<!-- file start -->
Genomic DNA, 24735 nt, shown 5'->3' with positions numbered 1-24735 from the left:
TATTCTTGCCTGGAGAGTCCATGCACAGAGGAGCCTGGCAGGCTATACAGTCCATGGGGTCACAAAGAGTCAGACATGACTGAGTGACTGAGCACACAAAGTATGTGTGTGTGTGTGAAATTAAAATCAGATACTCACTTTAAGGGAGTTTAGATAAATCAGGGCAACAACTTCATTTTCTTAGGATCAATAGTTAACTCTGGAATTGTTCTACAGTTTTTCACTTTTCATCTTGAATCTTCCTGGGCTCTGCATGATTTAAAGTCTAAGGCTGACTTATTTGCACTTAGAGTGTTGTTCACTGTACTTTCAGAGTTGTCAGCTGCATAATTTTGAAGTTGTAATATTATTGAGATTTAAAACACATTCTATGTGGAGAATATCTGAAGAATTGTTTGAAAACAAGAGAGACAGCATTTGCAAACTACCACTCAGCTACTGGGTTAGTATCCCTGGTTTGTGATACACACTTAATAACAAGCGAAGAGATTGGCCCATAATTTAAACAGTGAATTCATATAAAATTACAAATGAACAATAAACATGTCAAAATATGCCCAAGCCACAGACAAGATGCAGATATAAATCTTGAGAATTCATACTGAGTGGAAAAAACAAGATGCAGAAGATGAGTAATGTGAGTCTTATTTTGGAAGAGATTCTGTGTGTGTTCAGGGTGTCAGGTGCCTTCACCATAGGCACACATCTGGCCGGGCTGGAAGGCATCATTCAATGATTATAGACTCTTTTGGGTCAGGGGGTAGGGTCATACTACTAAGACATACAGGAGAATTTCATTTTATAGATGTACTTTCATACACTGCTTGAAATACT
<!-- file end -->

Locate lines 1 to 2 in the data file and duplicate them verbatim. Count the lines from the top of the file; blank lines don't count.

Genomic DNA, 24735 nt, shown 5'->3' with positions numbered 1-24735 from the left:
TATTCTTGCCTGGAGAGTCCATGCACAGAGGAGCCTGGCAGGCTATACAGTCCATGGGGTCACAAAGAGTCAGACATGACTGAGTGACTGAGCACACAAAGTATGTGTGTGTGTGTGAAATTAAAATCAGATACTCACTTTAAGGGAGTTTAGATAAATCAGGGCAACAACTTCATTTTCTTAGGATCAATAGTTAACTCTGGAATTGTTCTACAGTTTTTCACTTTTCATCTTGAATCTTCCTGGGCTCTGCATGATTTAAAGTCTAAGGCTGACTTATTTGCACTTAGAGTGTTGTTCACTGTACTTTCAGAGTTGTCAGCTGCATAATTTTGAAGTTGTAATATTATTGAGATTTAAAACACATTCTATGTGGAGAATATCTGAAGAATTGTTTGAAAACAAGAGAGACAGCATTTGCAAACTACCACTCAGCTACTGGGTTAGTATCCCTGGTTTGTGATACACACTTAATAACAAGCGAAGAGATTGGCCCATAATTTAAACAGTGAATTCATATAAAATTACAAATGAACAATAAACATGTCAAAATATGCCCAAGCCACAGACAAGATGCAGATATAAATCTTGAGAATTCATACTGAGTGGAAAAAACAAGATGCAGAAGATGAGTAATGTGAGTCTTATTTTGGAAGAGATTCTGTGTGTGTTCAGGGTGTCAGGTGCCTTCACCATAGGCACACATCTGGCCGGGCTGGAAGGCATCATTCAATGATTATAGACTCTTTTGGGTCAGGGGGTAGGGTCATACTACTAAGACATACAGGAGAATTTCATTTTATAGATGTACTTTCATACACTGCTTGAAATACT